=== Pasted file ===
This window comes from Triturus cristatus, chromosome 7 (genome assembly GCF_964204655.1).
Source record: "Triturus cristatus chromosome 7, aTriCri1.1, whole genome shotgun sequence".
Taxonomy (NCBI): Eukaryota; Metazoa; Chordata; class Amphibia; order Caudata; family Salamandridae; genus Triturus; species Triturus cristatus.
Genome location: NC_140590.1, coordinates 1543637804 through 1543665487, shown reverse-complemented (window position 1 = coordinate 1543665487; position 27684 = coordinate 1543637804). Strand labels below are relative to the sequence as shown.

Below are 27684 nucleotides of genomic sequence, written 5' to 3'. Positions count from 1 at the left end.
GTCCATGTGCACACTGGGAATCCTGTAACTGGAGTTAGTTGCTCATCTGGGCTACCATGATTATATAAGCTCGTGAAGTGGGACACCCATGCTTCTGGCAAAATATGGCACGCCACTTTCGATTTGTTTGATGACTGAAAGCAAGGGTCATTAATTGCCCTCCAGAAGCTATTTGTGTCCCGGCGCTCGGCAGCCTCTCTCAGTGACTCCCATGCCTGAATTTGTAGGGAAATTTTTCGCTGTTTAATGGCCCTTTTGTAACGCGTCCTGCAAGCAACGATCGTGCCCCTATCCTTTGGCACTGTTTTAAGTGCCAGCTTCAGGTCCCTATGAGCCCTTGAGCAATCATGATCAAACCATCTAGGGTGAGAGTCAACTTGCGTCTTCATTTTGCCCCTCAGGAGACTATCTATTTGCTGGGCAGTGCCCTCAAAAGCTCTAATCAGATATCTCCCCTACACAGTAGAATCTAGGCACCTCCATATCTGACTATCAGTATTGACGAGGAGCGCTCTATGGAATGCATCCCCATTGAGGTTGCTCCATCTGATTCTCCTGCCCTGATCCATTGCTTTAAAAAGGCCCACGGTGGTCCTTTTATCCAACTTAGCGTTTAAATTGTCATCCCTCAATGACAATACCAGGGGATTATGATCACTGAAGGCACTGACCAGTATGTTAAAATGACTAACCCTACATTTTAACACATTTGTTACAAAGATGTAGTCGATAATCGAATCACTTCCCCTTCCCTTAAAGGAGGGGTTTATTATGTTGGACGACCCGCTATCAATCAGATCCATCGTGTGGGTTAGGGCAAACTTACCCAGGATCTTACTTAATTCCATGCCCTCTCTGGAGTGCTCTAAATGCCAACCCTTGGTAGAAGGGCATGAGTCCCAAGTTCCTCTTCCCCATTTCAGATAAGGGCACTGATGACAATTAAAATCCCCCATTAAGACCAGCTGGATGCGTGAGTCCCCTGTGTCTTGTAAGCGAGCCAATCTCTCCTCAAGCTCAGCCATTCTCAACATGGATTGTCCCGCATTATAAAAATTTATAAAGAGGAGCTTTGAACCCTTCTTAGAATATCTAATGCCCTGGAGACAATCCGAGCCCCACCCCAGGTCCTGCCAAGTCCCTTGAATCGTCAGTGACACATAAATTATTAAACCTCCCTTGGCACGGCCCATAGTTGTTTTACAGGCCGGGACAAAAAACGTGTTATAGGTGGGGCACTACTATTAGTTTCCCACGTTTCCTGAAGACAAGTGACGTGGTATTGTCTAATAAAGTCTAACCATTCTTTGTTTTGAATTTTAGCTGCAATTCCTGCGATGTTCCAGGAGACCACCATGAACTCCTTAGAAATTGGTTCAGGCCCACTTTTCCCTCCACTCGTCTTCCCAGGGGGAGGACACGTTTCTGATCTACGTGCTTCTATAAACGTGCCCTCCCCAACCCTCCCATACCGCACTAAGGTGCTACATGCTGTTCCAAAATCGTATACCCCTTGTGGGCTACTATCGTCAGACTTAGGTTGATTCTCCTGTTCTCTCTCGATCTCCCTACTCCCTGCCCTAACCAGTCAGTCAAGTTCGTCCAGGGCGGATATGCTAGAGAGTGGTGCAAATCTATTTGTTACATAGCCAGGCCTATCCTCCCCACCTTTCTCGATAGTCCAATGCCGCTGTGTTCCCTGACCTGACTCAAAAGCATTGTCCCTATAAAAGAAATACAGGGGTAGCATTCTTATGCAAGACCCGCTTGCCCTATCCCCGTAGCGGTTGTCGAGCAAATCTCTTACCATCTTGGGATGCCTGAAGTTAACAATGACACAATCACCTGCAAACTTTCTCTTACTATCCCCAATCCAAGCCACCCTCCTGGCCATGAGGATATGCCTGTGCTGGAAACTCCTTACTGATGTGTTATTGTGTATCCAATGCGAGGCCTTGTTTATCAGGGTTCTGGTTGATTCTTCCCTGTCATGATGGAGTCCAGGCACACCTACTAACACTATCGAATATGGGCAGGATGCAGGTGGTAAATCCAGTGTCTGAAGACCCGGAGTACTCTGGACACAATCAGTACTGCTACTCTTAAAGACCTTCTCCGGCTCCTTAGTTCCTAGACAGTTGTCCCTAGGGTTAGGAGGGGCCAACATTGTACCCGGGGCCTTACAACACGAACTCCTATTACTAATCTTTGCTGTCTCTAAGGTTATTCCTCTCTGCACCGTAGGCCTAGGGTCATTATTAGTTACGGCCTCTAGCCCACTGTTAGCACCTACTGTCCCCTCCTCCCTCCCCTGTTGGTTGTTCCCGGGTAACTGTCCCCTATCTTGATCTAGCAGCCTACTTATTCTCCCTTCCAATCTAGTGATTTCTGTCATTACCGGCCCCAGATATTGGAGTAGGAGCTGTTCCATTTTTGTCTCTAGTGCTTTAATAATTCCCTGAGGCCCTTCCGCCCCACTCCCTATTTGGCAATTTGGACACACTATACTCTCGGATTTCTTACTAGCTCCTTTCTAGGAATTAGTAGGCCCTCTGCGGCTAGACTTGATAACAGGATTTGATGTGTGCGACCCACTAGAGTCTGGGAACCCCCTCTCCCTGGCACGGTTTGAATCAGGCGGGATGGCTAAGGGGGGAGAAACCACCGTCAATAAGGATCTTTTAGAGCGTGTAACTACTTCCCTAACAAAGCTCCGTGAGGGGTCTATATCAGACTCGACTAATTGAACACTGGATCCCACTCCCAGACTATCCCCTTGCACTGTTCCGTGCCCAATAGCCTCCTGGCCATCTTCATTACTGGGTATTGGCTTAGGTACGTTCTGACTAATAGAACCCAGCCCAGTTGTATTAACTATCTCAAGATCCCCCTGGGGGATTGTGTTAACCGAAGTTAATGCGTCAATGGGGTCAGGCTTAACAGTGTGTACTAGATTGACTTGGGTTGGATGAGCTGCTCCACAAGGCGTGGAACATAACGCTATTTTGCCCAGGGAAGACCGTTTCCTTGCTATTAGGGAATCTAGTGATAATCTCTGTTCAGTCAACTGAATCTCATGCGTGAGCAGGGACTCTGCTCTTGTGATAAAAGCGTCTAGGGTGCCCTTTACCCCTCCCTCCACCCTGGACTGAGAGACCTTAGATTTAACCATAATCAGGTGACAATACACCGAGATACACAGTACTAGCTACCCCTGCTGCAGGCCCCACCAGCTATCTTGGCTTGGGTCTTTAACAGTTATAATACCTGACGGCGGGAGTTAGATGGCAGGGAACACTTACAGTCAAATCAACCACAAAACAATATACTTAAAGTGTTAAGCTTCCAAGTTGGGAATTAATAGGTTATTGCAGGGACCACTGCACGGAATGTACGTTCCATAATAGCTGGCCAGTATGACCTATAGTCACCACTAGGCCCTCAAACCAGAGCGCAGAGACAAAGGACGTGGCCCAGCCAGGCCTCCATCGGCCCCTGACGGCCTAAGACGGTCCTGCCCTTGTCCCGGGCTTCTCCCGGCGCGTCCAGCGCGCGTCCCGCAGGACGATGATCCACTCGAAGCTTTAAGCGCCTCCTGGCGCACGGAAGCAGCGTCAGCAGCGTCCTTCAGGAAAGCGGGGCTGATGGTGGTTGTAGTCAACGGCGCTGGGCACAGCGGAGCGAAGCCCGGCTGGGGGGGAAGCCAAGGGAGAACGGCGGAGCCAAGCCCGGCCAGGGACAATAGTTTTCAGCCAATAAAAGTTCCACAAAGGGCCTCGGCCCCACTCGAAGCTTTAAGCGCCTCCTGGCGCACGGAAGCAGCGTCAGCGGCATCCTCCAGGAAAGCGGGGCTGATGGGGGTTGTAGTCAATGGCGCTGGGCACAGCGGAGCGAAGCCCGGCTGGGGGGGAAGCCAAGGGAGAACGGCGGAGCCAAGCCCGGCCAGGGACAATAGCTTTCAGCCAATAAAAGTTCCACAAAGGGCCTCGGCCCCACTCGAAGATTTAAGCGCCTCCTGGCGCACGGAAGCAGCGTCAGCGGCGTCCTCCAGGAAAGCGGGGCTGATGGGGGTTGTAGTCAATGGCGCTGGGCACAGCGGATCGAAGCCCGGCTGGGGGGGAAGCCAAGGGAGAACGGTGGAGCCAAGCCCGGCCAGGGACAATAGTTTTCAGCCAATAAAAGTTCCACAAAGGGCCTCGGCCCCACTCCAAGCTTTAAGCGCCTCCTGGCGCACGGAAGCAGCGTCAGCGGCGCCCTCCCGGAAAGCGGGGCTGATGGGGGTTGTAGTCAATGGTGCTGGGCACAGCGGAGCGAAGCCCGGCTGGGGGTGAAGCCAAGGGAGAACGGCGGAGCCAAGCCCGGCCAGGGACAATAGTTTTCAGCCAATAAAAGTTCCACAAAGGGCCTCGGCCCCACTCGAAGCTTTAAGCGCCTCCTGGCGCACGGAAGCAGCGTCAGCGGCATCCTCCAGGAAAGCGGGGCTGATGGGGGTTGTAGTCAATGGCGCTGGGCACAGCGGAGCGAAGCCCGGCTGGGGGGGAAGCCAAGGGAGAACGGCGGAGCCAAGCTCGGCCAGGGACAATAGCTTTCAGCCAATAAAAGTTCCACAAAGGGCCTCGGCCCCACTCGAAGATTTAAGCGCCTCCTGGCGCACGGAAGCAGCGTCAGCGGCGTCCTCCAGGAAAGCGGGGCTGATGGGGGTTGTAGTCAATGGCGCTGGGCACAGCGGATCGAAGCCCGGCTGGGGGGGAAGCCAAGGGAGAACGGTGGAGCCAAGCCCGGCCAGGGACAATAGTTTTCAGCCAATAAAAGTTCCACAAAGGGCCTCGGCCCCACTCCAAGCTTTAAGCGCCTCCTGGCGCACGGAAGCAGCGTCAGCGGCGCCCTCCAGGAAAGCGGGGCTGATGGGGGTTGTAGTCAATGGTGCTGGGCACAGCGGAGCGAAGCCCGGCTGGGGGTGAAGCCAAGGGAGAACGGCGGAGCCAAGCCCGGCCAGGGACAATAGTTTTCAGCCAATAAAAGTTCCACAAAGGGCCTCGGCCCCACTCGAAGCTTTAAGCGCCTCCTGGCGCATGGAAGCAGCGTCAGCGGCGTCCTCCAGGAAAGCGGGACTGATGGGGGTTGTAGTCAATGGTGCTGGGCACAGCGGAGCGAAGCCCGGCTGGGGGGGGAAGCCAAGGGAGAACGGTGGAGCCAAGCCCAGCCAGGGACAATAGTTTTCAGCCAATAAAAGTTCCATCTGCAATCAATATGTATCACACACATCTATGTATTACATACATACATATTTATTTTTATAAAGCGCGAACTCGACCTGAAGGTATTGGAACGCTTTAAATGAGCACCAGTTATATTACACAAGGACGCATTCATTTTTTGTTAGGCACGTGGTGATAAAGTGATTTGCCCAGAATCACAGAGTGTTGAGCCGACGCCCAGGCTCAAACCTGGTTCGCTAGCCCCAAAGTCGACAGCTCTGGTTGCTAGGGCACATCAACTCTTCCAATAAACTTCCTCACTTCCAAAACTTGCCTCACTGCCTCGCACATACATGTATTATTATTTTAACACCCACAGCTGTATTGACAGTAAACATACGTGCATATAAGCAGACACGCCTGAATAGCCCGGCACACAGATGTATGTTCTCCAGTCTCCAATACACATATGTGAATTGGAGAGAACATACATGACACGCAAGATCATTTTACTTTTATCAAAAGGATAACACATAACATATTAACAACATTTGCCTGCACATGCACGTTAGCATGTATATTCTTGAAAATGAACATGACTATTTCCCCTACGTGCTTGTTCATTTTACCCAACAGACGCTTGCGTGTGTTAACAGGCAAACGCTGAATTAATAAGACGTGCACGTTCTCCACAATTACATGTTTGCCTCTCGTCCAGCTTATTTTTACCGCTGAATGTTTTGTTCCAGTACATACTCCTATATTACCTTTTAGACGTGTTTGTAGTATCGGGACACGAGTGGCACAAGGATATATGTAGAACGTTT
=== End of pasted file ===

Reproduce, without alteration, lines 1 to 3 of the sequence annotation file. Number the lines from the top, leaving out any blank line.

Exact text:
This window comes from Triturus cristatus, chromosome 7 (genome assembly GCF_964204655.1).
Source record: "Triturus cristatus chromosome 7, aTriCri1.1, whole genome shotgun sequence".
Taxonomy (NCBI): Eukaryota; Metazoa; Chordata; class Amphibia; order Caudata; family Salamandridae; genus Triturus; species Triturus cristatus.